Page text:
US9973883B2 (en) * 2010-03-15 2018-05-15 Welch Allyn, Inc. Personal area network pairing
US20170223490A1 (en) * 2010-03-15 2017-08-03 Welch Allyn, Inc. Personal Area Network Pairing
US9662016B2 (en) * 2010-03-15 2017-05-30 Welch Allyn, Inc. Personal area network pairing
US9000914B2 (en) 2010-03-15 2015-04-07 Welch Allyn, Inc. Personal area network pairing
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US9386924B2 (en) 2010-06-30 2016-07-12 Welch Allyn, Inc. Body area network pairing improvements for clinical workflows
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US8957777B2 (en) 2010-06-30 2015-02-17 Welch Allyn, Inc. Body area network pairing improvements for clinical workflows
US8907782B2 (en) 2010-06-30 2014-12-09 Welch Allyn, Inc. Medical devices with proximity detection
US9638653B2 (en) 2010-11-09 2017-05-02 General Electricity Company Highly selective chemical and biological sensors
KR20120092493A (en) * 2010-12-23 2012-08-21 제너럴 일렉트릭 캄파니 Temperature-independent chemical and biological sensors
KR101911030B1 (en) 2010-12-23 2018-10-23 제너럴 일렉트릭 캄파니 Temperature-independent chemical and biological sensors
US20120161787A1 (en) * 2010-12-23 2012-06-28 General Electric Company Temperature-independent chemical and biological sensors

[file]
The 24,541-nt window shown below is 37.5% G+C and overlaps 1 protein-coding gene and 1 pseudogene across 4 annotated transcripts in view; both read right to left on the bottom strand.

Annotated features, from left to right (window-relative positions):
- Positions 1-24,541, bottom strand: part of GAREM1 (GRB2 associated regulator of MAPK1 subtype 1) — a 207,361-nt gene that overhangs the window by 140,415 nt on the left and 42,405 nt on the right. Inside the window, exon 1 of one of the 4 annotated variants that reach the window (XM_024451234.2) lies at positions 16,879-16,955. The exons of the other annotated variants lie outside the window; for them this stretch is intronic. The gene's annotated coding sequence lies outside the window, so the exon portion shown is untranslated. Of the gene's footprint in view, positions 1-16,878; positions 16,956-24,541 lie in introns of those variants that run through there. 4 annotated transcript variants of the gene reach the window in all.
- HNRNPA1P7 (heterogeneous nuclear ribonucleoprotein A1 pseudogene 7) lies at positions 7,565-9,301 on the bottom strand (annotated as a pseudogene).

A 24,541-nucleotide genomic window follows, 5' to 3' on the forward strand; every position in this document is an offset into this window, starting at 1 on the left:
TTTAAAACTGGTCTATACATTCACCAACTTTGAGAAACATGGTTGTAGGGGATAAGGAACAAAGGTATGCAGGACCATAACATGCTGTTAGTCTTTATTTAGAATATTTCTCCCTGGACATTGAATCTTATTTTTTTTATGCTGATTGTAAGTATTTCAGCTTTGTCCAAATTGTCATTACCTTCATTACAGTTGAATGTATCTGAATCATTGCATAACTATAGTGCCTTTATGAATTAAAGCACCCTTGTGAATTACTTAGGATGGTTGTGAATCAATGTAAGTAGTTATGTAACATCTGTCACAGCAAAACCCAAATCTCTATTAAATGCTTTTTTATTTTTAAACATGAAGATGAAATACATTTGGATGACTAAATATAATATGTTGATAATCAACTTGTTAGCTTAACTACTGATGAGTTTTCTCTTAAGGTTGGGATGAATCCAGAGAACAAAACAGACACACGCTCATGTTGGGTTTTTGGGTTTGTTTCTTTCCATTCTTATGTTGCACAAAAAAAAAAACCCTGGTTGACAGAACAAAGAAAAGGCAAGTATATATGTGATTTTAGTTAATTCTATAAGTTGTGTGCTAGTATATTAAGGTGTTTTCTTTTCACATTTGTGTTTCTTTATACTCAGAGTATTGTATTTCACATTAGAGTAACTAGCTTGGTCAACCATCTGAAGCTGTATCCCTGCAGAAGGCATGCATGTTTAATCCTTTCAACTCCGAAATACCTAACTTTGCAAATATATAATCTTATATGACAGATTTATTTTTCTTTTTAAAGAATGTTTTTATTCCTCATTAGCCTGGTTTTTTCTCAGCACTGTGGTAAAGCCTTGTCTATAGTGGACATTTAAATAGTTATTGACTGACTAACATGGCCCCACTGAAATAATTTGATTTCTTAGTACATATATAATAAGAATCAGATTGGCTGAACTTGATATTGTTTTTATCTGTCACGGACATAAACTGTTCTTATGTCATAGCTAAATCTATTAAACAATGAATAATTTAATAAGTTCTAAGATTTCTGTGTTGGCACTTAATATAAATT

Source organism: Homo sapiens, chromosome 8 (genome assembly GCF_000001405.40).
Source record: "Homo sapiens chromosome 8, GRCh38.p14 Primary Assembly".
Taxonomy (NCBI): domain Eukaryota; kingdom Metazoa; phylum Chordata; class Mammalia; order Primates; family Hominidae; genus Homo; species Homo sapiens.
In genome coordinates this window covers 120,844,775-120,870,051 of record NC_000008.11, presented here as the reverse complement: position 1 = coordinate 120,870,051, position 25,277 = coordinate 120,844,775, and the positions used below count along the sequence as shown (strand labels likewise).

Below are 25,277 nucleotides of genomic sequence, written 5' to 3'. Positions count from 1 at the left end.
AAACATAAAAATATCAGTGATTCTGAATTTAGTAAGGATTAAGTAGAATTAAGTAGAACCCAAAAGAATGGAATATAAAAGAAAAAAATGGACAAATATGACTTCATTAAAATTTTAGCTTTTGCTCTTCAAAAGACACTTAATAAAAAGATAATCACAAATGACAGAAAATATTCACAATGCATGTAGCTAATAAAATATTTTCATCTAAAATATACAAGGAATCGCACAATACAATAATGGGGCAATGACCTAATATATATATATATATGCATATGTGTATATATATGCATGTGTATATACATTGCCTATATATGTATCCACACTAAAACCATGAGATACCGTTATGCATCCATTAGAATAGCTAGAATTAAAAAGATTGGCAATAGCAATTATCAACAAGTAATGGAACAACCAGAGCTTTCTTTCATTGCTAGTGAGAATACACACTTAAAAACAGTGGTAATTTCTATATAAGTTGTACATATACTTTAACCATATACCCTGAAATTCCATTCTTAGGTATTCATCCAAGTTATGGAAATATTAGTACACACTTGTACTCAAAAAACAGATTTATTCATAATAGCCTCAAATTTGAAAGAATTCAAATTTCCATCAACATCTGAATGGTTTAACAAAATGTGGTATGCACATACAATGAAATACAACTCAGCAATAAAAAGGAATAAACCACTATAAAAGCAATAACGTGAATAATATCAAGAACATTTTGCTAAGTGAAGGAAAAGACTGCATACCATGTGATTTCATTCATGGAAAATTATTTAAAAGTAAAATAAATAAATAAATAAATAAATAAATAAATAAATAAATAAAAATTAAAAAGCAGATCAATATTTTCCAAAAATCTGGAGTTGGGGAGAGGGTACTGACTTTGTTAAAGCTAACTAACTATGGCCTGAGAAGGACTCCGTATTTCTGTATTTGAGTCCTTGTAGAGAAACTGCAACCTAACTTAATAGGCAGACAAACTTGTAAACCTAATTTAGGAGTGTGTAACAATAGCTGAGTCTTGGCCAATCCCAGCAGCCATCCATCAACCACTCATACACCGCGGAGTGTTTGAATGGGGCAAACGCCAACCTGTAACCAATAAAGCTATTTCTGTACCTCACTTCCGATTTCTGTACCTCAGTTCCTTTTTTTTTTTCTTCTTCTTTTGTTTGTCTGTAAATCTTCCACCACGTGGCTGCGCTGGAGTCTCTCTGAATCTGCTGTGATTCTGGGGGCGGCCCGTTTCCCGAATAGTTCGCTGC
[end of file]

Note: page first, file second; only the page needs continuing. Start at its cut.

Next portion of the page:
US8542024B2 (en) * 2010-12-23 2013-09-24 General Electric Company Temperature-independent chemical and biological sensors
CN102589582A (en) * 2010-12-23 2012-07-18 通用电气公司 Temperature-independent chemical and biological sensors
US8990025B2 (en) 2010-12-23 2015-03-24 General Electric Company Temperature-independent chemical and biological sensors
US9538657B2 (en) 2012-06-29 2017-01-03 General Electric Company Resonant sensor and an associated sensing method
US9746452B2 (en) 2012-08-22 2017-08-29 General Electric Company Wireless system and method for measuring an operative condition of a machine
US9658178B2 (en) 2012-09-28 2017-05-23 General Electric Company Sensor systems for measuring an interface level in a multi-phase fluid composition
US9808709B2 (en) * 2013-09-27 2017-11-07 PlayNovation LLC System and methods for biometric detection of play states, intrinsic motivators, play types/patterns and play personalities
US20160030834A1 (en) * 2013-09-27 2016-02-04 PlayNovation LLC System and methods for biometric detection of play states, intrinsic motivators, play types/patterns and play personalities
US9536122B2 (en) 2014-11-04 2017-01-03 General Electric Company Disposable multivariable sensing devices having radio frequency based sensors
US10322338B2 (en) 2017-09-05 2019-06-18 PlayNovation LLC Adapting operation of a computing device based on intrinsic motivators